Converting Visibility Into Value Key As Dazn Move UWCL To Pay TV Model

Two seasons into their exclusive four-year deal to broadcast the UEFA Women’s Champions League worldwide, Dazn claims that “turning visibility into value and sustainability” is key as they move 42 of their 61 matches behind a paywall next season.

In 2021, Europe’s governing body, UEFA, introduced a group stage for its premier women’s football competition, centralizing all commercial rights and signing exclusive broadcasting contract with Dazn Group. For the first two seasons, all 61 matches in the competition from the group stage onwards are broadcast live on the Dazn YouTube channel.

From next season, only 19 matches will be available for free, including the final, one semi-final and two quarter-finals. This leaves just 12 of the 48 group stage matches – two for each of the six match days – to be streamed for free as the competition moves to what Dazn calls a ‘paid/free hybrid mix.’

All 61 games will continue to be streamed on YouTube, but the remaining 42 games will require viewers to subscribe to the Dazn channel. Alison Lomax, Managing Director of YouTube UK & Ireland, believes that “YouTube is the best place for all kinds of sports fans. To meet fans where and when they want, whether it’s live broadcasts, long highlights of matches, highlights through Short Films , podcasts or content with players and athletes.”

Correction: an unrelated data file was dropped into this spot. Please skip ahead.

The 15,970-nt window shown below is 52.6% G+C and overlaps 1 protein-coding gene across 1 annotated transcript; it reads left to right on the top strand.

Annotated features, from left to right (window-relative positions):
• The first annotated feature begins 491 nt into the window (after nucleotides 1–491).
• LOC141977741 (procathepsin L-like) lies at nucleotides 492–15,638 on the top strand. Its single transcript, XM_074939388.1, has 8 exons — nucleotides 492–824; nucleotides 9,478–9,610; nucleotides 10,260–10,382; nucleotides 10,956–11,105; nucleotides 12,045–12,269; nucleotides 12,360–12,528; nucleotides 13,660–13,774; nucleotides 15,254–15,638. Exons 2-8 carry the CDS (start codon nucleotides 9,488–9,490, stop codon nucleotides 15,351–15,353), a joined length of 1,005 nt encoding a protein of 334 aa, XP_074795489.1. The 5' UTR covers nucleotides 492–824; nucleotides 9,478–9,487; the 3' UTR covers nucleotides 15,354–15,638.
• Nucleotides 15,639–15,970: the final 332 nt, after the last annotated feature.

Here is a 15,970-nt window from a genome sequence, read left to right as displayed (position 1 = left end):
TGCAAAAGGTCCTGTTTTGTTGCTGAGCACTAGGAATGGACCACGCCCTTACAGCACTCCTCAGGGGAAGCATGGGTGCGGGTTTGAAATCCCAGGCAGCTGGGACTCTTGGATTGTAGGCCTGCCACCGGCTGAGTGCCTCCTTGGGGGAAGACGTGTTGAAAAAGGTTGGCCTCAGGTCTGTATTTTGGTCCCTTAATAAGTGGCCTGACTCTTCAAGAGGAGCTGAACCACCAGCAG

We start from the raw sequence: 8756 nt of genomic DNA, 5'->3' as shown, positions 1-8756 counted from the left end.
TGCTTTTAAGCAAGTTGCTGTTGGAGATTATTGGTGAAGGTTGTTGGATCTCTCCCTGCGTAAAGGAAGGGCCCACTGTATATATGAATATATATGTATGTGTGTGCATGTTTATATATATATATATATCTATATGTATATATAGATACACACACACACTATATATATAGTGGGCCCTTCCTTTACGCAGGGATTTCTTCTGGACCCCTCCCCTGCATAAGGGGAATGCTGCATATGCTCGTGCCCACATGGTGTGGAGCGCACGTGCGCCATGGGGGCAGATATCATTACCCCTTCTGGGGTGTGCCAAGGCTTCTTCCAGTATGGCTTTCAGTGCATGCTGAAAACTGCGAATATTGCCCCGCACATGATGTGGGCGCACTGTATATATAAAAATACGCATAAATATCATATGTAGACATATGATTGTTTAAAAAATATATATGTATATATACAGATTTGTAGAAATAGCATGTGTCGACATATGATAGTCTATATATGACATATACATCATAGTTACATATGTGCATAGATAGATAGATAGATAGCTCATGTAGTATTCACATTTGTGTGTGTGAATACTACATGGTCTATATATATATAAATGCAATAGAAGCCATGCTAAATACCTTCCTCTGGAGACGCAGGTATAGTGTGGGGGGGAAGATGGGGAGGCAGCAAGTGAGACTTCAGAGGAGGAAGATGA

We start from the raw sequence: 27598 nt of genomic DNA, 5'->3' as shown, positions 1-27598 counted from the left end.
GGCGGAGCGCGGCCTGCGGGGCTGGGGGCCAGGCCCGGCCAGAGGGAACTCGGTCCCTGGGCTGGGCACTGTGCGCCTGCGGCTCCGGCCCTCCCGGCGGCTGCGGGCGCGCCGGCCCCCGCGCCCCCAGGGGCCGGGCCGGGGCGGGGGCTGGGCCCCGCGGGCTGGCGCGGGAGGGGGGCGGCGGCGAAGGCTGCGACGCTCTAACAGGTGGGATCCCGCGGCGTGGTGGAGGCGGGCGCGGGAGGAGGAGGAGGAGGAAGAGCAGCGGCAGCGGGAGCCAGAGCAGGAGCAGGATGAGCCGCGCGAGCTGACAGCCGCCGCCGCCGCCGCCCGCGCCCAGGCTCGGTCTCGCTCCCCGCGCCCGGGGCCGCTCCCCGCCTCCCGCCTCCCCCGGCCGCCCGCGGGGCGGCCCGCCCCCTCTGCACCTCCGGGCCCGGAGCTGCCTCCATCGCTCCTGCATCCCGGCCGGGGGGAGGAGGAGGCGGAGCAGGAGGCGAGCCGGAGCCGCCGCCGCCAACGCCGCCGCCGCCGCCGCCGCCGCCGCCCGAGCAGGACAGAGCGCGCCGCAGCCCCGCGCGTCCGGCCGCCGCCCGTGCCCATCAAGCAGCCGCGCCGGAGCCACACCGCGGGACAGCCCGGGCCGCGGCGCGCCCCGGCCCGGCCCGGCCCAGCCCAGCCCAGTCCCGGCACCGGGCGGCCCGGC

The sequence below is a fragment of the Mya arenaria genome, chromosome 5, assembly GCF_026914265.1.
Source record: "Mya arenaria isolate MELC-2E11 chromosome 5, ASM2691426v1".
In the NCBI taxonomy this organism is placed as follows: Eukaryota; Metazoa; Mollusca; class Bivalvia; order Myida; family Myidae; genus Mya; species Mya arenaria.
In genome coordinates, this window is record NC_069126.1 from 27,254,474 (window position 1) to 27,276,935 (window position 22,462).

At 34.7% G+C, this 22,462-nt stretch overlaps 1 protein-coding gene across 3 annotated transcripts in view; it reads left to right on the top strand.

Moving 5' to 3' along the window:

“Our vision is a world where women’s and men’s sports are viewed and perceived equally and fairly, and the starting point is to create greater demand and access for women’s sports.”

Results from a value and impact report produced by industry experts Crux Sports reveal how Dazn’s coverage of the UEFA Women’s Champions League has stimulated significant growth not only in the competition itself but in the women’s game as a whole. Using extensive data analysis and interviews with all stakeholders in European women’s football, they believe they have discovered that the game is a “compelling and sustainable sporting and commercial proposition”.

They claim that as of 2021, the UEFA Women’s Champions League has been watched in over 230 territories worldwide, and the Dazn YouTube channel has gained 362,000 subscribers. The biggest viewing figures came from Spain, the USA, France, Germany, Indonesia, the United Kingdom and Italy, with Chile and Mexico also registering significant audiences even though their clubs were not involved.

The majority of viewers (65%) are in the 18-34 age group, suggesting that gaming is a growing industry. However, 83% of viewers were male, highlighting how the female market has yet to be tapped. Google
searches for ‘UWCL’ have increased sixfold year-on-year, and the data reveals continued search interest throughout the competition. Speaking to Bloomberg earlier this yearexplained Richard Lewis, YouTube’s director of media and sports partnerships, “the more popular it is, the better it is for advertising and therefore more interest from sponsors.”